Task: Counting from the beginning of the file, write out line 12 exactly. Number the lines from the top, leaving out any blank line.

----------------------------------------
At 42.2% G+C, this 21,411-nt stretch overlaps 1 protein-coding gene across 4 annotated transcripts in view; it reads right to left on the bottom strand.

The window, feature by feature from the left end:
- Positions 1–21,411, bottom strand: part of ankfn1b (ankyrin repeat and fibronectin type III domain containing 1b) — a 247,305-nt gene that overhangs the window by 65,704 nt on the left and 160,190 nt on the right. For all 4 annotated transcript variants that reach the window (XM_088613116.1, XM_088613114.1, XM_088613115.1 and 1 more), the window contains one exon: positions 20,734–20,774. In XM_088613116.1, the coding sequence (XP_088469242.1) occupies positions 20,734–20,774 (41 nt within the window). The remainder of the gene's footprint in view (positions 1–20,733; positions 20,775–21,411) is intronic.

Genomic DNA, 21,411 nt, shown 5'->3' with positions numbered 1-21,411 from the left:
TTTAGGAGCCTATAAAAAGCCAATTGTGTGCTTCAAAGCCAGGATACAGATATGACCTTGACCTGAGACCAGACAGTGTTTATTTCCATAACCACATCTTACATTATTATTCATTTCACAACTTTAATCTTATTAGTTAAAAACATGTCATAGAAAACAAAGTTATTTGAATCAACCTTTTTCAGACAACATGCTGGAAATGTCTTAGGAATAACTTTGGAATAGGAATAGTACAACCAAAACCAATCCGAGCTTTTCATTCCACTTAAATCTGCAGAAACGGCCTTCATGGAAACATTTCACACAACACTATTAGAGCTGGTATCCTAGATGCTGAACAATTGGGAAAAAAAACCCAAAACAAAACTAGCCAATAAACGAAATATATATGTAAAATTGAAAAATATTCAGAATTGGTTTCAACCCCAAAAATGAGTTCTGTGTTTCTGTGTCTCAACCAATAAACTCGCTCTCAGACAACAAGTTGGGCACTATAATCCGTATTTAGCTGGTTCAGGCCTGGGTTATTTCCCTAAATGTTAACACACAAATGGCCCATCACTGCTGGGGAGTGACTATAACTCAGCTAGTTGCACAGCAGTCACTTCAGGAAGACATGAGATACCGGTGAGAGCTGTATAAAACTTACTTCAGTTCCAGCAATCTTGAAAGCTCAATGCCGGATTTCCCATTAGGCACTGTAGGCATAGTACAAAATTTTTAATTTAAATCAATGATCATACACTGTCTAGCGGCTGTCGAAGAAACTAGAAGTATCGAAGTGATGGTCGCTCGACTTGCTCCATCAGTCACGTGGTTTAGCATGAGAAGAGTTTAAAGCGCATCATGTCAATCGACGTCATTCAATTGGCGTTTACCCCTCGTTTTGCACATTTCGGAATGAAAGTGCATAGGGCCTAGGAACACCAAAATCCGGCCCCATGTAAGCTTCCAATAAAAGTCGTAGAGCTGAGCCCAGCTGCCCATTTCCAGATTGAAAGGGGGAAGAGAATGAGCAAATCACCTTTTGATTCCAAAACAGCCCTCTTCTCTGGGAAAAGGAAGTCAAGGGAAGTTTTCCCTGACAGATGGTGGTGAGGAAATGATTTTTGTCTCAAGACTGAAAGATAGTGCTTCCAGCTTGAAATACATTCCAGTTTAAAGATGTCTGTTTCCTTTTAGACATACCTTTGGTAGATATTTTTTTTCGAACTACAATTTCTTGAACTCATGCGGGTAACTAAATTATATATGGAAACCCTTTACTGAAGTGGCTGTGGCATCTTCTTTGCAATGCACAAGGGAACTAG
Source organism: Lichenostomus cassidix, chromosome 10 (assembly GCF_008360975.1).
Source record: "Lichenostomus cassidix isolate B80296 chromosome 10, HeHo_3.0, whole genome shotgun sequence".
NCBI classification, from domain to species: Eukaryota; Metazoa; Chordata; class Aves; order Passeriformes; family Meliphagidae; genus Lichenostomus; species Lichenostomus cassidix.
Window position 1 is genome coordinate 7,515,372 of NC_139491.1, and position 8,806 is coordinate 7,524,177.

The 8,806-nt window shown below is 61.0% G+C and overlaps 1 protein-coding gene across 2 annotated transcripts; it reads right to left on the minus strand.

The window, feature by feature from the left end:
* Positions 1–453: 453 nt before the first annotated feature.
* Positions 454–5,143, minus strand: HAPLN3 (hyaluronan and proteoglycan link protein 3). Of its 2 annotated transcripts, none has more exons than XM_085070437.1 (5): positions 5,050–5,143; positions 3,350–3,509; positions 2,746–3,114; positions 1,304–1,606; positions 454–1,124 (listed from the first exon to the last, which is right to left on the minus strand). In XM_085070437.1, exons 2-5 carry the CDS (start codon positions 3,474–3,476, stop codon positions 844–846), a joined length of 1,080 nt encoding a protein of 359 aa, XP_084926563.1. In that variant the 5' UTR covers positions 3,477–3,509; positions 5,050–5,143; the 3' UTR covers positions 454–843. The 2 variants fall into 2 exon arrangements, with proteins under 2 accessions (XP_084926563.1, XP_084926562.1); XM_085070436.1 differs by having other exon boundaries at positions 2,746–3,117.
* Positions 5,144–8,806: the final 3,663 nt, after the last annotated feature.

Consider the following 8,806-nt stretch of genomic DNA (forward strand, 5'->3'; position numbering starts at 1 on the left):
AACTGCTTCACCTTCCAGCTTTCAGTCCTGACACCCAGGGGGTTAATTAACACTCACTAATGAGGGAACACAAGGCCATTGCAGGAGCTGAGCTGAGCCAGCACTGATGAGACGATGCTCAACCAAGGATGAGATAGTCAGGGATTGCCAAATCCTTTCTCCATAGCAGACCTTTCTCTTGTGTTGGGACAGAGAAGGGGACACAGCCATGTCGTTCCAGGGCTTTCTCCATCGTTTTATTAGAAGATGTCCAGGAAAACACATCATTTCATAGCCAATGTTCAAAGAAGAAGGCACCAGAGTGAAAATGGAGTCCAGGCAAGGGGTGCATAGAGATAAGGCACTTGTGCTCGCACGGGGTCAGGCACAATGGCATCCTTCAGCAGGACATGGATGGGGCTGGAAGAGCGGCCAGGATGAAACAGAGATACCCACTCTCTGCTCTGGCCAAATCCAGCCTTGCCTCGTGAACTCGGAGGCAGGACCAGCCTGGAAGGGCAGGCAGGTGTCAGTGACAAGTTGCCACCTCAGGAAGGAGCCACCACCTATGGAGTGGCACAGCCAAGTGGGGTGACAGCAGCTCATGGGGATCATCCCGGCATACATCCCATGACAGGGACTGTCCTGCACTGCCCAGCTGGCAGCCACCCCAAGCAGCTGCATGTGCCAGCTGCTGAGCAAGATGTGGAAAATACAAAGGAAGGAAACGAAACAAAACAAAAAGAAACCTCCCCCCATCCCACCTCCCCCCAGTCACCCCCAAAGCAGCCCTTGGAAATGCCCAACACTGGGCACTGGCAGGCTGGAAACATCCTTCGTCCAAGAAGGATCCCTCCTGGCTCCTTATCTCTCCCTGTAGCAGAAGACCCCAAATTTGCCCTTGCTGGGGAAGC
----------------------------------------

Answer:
* Positions 1–453: 453 nt before the first annotated feature.